Outsiders Uruguay can create one last World Cup surprise
As a two-time winner of the World Cup, Uruguay can think themselves a little hard done by to be rudely dismissed by many pundits as the minnows of this tournament’s final four.
At 11/1 to win the event, the odds certainly agree but with a tactically astute manager, a sprinkling of top quality players and strong momentum behind them, Uruguay should not be written off.
As their odds of 5/6 to finish fourth show, it’s easy to forget that the South Americans topped a strong group including talented-but-dysfunctional France, spiky Mexico and hosts South Africa.
It’s true that their run to semis was on paper easier than the other teams left – they beat South Korea, the 47th best team in the world, and 32nd-ranked Ghana while each of the other sides overcame at least one top-eight opponent.
But the slate is a clean one now and, as many matches so far have shown, anything can happen in one-off encounters.
Oscar Tabarez has organised his defence into a stingy bunch with only two goals let in at the tournament and eight conceded in the past 12 games. If Uruguay get Diego Godin and Diego Lodero back from injuries their central defence will be tough to breach. A cleansheet for that pair against Holland is not unreasonable at 3/1.
In Diego Forlan they have a world-class player who is in form and not afraid of the big occasion – as his goals in the Europa League final show. He also seems to have a grip of this Jabulani ball and has the ability to score without the need for a realistic opportunity. Should he bang in a few more goals then a Uruguay for the World Cup and Forlan for the Golden Shoe double looks tempting at 33/1.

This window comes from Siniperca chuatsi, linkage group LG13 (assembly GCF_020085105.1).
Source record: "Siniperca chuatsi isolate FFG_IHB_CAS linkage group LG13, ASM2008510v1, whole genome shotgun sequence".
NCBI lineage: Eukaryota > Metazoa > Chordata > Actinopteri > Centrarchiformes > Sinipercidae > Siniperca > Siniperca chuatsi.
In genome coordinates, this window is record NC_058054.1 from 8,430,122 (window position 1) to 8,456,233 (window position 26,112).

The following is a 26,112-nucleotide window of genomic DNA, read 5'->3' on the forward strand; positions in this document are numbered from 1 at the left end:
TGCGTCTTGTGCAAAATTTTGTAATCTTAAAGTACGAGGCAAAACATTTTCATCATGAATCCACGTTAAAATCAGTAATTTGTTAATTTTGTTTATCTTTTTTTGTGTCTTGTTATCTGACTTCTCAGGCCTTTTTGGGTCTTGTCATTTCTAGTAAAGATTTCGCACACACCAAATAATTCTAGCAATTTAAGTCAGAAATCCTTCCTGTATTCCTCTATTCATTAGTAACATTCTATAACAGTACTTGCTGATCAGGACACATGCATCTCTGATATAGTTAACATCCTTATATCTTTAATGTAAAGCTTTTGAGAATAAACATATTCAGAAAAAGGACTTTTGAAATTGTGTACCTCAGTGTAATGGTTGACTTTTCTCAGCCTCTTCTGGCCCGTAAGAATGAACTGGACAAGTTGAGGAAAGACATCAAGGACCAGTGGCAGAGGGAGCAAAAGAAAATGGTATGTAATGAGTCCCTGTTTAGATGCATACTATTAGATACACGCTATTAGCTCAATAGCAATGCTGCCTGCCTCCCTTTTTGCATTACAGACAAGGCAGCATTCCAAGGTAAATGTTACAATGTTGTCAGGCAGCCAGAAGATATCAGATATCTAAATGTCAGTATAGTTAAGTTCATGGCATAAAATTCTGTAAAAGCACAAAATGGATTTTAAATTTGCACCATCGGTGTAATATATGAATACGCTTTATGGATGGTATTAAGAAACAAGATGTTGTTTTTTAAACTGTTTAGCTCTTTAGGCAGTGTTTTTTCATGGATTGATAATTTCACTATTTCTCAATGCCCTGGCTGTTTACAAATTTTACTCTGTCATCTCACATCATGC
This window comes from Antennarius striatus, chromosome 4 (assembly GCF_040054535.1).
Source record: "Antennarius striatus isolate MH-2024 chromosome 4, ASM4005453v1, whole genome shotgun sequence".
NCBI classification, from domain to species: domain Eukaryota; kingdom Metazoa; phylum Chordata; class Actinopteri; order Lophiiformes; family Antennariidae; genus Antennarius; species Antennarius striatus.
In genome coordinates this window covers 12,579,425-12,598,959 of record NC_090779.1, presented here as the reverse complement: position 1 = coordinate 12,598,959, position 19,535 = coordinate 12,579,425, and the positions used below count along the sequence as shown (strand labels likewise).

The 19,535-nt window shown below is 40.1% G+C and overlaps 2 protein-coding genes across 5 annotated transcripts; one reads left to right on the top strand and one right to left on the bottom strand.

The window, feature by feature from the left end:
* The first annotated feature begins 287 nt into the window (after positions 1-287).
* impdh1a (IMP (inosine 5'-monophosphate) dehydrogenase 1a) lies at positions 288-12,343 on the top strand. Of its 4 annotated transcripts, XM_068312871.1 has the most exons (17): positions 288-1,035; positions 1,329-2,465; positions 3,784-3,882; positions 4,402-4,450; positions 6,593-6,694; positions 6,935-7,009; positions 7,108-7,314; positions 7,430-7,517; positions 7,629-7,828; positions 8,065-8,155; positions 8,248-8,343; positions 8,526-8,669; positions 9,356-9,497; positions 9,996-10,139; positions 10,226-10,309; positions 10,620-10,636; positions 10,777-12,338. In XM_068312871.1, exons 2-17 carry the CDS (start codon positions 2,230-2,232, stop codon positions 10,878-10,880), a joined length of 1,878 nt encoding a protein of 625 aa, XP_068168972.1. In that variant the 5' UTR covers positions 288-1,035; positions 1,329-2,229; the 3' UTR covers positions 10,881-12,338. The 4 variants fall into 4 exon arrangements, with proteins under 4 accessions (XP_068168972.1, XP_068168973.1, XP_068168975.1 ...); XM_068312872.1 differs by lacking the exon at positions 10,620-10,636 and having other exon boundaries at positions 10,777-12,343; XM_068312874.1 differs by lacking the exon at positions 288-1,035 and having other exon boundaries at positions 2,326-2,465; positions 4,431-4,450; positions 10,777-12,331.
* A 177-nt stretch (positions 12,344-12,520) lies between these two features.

Holland’s result against Brazil was remarkable but a defensive mistake let them back into the game and their first half display was poor. No such errors will be forthcoming from Uruguay and should Tabarez target Holland’s key man Wesley Sneijder, they could nick a goal on the break.
Should Uruguay progress, it would only continue a World Cup abundant with shocks and, with Nicolas Lodeiro and Luis Suarez back from suspension they would prove a match for either Germany or Spain, who have both lost at this tournament already.
Germany thrived against the calamitous defences of England and Argentina, but struggled against the organisation and discipline of Serbia and Ghana, while Spain’s attack seems stilted and the team is still susceptible to the kind of game plan Switzerland emloyed.
If Uruguay can carry on their nine-match unbeaten run for two more games it would prove a fitting finale for a World Cup full of surprises.